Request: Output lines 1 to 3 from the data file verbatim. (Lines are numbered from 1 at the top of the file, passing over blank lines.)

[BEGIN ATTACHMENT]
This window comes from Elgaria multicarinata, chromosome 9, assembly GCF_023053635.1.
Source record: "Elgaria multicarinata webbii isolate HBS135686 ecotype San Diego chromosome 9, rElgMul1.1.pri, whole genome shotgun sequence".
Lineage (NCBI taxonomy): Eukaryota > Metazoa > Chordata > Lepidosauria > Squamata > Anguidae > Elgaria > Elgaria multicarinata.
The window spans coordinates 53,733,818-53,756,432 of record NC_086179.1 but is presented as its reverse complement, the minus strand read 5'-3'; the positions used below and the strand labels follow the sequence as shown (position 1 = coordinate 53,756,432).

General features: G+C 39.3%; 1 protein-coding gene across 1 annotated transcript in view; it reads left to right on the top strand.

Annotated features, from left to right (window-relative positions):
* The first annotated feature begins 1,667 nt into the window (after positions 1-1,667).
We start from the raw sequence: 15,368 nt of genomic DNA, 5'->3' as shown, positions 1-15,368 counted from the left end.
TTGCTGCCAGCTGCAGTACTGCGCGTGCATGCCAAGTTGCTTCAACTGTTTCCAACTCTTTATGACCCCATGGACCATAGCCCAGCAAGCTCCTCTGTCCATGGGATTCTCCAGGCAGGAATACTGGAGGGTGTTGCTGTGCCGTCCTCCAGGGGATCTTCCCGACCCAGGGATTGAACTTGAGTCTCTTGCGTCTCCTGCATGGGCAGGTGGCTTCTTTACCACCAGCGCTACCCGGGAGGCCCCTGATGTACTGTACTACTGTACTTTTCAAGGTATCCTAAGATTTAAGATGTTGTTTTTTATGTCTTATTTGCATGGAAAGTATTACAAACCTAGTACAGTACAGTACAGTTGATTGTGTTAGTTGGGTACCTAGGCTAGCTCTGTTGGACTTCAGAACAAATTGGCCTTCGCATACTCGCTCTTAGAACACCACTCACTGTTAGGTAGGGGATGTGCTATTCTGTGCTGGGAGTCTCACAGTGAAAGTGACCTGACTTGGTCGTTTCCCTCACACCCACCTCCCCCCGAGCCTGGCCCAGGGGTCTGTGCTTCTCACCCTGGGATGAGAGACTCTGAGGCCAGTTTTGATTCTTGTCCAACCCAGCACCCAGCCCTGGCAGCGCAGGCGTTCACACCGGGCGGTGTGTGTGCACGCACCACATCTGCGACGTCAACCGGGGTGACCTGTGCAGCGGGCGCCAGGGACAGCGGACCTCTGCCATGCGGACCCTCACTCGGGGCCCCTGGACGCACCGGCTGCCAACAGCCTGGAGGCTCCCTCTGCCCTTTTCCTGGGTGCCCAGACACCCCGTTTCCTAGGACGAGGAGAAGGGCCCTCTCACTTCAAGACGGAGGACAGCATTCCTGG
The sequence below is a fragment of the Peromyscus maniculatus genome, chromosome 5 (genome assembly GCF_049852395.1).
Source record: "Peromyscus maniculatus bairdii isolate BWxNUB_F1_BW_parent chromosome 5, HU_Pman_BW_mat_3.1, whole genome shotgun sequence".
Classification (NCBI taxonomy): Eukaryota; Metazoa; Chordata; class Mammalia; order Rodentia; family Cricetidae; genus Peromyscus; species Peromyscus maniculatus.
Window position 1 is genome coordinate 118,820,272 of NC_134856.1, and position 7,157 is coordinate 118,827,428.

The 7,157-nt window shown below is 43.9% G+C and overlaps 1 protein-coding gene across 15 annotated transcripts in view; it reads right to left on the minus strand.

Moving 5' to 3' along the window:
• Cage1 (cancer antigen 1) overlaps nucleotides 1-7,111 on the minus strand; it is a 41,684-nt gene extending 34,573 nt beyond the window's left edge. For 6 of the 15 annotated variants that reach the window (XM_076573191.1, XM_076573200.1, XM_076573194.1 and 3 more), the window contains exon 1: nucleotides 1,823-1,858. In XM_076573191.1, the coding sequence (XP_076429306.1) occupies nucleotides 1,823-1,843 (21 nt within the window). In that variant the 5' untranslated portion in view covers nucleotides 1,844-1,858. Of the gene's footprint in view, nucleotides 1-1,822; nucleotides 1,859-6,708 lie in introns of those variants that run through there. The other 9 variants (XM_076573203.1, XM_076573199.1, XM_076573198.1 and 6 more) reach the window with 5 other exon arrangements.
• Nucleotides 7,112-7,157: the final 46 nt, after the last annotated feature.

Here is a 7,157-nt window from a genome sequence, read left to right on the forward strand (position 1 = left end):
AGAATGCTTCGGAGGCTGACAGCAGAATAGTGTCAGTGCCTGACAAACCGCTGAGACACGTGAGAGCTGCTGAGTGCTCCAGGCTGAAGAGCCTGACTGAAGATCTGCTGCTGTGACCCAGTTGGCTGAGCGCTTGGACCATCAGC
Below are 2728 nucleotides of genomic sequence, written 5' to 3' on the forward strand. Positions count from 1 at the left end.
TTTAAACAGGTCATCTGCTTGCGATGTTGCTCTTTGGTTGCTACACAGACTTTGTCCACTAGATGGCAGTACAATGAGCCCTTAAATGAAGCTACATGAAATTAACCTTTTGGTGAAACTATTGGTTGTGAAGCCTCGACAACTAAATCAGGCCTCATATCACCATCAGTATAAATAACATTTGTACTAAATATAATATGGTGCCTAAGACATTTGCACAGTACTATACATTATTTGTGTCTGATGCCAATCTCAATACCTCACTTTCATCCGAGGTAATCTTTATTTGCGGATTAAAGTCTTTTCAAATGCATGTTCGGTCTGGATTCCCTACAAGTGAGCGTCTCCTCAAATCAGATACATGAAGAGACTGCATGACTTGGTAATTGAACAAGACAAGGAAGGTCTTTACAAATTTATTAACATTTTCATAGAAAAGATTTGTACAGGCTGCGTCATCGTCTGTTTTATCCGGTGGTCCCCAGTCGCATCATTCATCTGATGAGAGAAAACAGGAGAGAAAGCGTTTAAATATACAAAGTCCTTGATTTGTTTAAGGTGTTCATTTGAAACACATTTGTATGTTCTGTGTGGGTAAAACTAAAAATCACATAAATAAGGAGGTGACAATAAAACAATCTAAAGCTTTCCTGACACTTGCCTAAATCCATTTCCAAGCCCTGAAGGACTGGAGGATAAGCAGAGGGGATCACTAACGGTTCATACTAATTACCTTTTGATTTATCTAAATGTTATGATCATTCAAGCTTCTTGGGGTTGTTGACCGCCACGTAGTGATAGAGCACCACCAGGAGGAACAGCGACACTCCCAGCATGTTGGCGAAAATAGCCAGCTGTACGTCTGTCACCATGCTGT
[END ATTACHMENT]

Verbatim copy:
This window comes from Elgaria multicarinata, chromosome 9, assembly GCF_023053635.1.
Source record: "Elgaria multicarinata webbii isolate HBS135686 ecotype San Diego chromosome 9, rElgMul1.1.pri, whole genome shotgun sequence".
Lineage (NCBI taxonomy): Eukaryota > Metazoa > Chordata > Lepidosauria > Squamata > Anguidae > Elgaria > Elgaria multicarinata.